Jitter works by using a matrix of pixel information to manipulate video. In Azimuth, the video buffer is accomplished by recording sequentially-numbered Jitter binary files (each matrix file is one video frame) to a hard drive, and separately reading the matrix files back and displaying them. Once the maximum number of frames has been written, the counter resets and writes over the first frames, letting you record in a loop.

Here are the basic components of this operation, set to record one minute at 15 fps (900 frames), and read back and display other frames, chosen by the number box on the right.


Grab this Max patch here


There is more math involved in keeping track of the current frame and rolling back through zero.

The projection on the floor is black, but image appears where the camera picks up movement. The patch subtracts the 8-bit value of each pixel of the previous frame from the current frame: where the pixels are the same, the value will be zero. Where the value is different, it will light up. It’s like velociraptor vision.


The button controller swaps the output monitors, putting the frame differencing on the TV screen and the freeze frame on the floor via the projector. The frame differencing is quite popular: the kids love dancing in front of it. But it has a practical function too. Part of the Max patch adds up the value of all the cells in the frame to determine whether anyone is in the room. The more movement, the higher the total value. If the number stays below a set threshold for more than a few minutes, it will assume that the room is empty and update the freeze-frame.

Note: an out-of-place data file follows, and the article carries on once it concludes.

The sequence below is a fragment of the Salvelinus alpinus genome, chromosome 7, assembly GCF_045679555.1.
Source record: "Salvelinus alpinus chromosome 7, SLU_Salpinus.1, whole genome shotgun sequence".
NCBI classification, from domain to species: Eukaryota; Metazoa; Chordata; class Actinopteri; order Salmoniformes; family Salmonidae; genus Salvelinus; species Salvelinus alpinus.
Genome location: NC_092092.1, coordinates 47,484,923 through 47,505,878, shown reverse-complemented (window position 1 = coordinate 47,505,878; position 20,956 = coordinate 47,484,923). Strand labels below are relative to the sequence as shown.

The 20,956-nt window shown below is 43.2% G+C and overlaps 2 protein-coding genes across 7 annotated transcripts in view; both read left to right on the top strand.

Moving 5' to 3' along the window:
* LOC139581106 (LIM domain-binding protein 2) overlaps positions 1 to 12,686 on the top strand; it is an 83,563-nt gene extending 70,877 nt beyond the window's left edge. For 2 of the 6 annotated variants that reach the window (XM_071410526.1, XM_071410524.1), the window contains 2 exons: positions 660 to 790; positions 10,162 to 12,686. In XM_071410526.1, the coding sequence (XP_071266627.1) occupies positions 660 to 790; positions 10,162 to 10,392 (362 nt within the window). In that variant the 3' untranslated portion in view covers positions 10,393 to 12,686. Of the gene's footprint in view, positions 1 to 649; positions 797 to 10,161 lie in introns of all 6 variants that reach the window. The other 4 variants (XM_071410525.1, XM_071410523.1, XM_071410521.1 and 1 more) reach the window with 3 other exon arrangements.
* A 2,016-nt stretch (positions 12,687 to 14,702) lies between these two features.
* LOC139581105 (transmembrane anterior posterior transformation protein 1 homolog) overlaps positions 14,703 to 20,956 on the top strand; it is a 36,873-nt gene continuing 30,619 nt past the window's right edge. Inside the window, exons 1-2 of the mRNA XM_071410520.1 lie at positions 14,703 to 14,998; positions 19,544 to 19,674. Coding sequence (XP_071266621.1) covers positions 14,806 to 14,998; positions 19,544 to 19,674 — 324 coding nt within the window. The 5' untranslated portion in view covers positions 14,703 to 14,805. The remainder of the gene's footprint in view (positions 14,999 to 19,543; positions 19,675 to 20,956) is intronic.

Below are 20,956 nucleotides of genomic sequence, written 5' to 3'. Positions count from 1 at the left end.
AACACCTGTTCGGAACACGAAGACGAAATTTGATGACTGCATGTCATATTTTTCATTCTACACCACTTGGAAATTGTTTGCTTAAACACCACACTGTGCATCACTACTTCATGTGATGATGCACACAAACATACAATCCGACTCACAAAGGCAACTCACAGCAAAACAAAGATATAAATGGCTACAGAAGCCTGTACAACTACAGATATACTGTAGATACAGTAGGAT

The other control box has a knob, which switches between five channels. Some channels read back from other matrix “banks,” where the five-digit matrix file begins with a different number. The main video loop is 10000-17200 (add 10000 to the counter value, max of 7200 for 30 minutes at 15 fps), a busy time saved from the show’s opening is 20000-27200 (add 20000), a pre-recorded movie of riding the subway and walking to the venue is 50000-53400, and so on. Another channel adds vertical roll to the live video feed, like an old TV. All adjust the brightness and color in some way.

Any controller will take over whatever’s happening in screen, and the result of pressing the button or knob will time out and revert to the empty frame if left alone.


The boxes are all handmade oak frames with laser-cut semi-transparent acrylic front and back, echoing the Zenith television.

The big box has a rotary encoder with a clock hand attached, so it can spin continuously in either direction. The encoder is connected to a Teensy 3.0 microcontroller which runs Arduino code. It sends one command repeatedly if turned clockwise, and another command if turned counterclockwise, via a serial connection with an XBee wifi radio and adapter.

It’s powered by a 2,500mAh lipo battery (the Teensy and XBee operate at 3.3v), and uses Sparkfun’s Wake on Shake as a power switch. This device is brilliant. It has a gyroscope, and turns on if there’s any movement. It then stays on as long as there is power going to the wake pin — this comes from one of the Teensy pins, which is programmed to stay on for 15 minutes after the last time the controller’s been used.

I used a breadboard with power rails removed to hold the Teensy and XBee, since it provides a flush, solid connection. Double-sided tape, industrial strength Velcro, and hot glue keep everything in place. The back panel is held on with machine screws.